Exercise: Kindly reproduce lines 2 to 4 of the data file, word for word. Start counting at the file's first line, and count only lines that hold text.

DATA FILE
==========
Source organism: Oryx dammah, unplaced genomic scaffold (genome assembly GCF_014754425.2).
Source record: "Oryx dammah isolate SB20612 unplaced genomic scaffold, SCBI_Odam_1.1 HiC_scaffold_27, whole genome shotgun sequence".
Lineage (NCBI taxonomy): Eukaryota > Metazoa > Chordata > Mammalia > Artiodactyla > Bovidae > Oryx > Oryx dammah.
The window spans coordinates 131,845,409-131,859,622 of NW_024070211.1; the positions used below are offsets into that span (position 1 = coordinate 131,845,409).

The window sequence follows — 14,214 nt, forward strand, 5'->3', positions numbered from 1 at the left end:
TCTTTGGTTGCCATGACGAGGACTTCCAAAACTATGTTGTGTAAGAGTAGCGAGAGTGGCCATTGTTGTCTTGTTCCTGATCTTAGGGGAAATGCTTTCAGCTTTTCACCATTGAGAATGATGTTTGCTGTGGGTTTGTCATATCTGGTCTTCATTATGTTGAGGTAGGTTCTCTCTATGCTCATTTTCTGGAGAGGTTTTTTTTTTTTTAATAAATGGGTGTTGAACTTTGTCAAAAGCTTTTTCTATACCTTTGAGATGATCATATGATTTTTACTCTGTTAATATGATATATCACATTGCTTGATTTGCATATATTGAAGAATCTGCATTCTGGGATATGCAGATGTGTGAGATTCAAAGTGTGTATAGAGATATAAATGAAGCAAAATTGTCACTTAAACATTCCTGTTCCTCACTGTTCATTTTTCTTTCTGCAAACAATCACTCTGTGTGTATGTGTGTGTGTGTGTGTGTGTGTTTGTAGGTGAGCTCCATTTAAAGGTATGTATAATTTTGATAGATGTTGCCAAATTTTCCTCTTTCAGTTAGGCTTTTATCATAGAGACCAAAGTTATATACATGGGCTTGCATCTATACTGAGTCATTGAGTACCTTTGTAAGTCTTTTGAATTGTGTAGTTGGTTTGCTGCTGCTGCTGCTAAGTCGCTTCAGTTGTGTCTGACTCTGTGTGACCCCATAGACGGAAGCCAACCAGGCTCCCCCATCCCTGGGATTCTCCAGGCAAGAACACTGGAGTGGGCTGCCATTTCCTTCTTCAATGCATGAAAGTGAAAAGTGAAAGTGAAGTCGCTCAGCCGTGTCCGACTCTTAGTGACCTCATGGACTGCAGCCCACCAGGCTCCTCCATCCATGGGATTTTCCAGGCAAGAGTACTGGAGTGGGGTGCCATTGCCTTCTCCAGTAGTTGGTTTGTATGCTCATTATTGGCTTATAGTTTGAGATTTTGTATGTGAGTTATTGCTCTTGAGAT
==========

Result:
Source record: "Oryx dammah isolate SB20612 unplaced genomic scaffold, SCBI_Odam_1.1 HiC_scaffold_27, whole genome shotgun sequence".
Lineage (NCBI taxonomy): Eukaryota > Metazoa > Chordata > Mammalia > Artiodactyla > Bovidae > Oryx > Oryx dammah.
The window spans coordinates 131,845,409-131,859,622 of NW_024070211.1; the positions used below are offsets into that span (position 1 = coordinate 131,845,409).